ekphrastic of family photo: krakow
BY ALISHA DIETZMAN
My tragedies are small. The pigeons like dishrags,
gather. The soot of a sweet earth covers our hands.
Fluid recollection: I ask if anyone else sees a hotel rug,
paprika-colored, ash at edge—a hole the size of a finger.
On the first day God created morning, night.
On the first day we drove through forests seeking rest-
ing places/graves in the abstract. Some part of the apricots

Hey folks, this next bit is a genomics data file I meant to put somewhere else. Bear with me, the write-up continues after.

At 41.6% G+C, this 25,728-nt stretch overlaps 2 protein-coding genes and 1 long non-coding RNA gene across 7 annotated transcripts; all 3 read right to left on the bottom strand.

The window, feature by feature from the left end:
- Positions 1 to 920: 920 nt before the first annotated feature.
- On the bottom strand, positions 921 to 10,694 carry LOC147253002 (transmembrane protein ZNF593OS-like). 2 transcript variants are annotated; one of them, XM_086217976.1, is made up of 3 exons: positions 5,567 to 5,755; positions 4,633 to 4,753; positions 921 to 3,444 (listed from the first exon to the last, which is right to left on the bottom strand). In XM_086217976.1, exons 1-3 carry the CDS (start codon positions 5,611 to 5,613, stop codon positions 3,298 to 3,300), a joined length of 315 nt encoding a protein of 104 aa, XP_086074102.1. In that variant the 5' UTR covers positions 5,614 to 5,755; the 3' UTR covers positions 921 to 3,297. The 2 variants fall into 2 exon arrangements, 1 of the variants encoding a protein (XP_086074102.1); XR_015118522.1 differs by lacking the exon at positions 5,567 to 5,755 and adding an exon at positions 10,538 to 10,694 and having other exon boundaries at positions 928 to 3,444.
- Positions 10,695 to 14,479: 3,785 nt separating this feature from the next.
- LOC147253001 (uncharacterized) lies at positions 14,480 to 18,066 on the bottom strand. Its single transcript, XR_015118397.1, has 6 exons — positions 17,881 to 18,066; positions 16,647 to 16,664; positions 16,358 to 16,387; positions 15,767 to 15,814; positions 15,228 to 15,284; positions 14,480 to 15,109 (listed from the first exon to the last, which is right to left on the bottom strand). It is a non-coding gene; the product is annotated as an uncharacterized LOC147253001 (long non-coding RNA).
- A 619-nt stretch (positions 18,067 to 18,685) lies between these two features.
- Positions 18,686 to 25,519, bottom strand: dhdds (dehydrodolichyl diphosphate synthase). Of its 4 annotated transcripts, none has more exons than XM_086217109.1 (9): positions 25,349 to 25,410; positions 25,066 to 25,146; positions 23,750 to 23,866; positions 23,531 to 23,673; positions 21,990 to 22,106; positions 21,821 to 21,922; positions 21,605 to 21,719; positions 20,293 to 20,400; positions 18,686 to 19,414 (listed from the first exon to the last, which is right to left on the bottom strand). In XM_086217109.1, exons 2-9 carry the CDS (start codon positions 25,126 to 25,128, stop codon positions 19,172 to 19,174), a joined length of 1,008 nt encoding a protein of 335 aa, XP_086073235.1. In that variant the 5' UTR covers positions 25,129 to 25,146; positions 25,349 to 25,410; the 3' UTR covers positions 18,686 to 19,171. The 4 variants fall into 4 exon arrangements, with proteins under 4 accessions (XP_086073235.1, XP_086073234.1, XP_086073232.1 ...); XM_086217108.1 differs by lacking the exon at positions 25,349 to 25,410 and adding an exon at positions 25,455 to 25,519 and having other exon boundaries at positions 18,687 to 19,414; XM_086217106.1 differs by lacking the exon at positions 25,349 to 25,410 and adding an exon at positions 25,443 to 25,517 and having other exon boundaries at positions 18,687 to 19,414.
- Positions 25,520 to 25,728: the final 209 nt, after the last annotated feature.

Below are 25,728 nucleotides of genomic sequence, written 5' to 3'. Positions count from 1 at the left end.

have names. Some part of us petals: becomes juice, rot.
One of the birds, stiff in flight—feather
corset. My mother’s name means pigeon, after
the sounds birds make: that throat hum, the way they collect
on sills. I remember two things: my painted horse was stolen,
and in the dark I saw them, half-rib and eye, swelling
from the trees, wet-green, soundless. The dark
looked like any other dark.
Alisha Dietzman is an MFA candidate in poetry at the University of Wisconsin-Madison. Her work has appeared or is forthcoming in Salt Hill, Bat City Review, DIAGRAM, and elsewhere.
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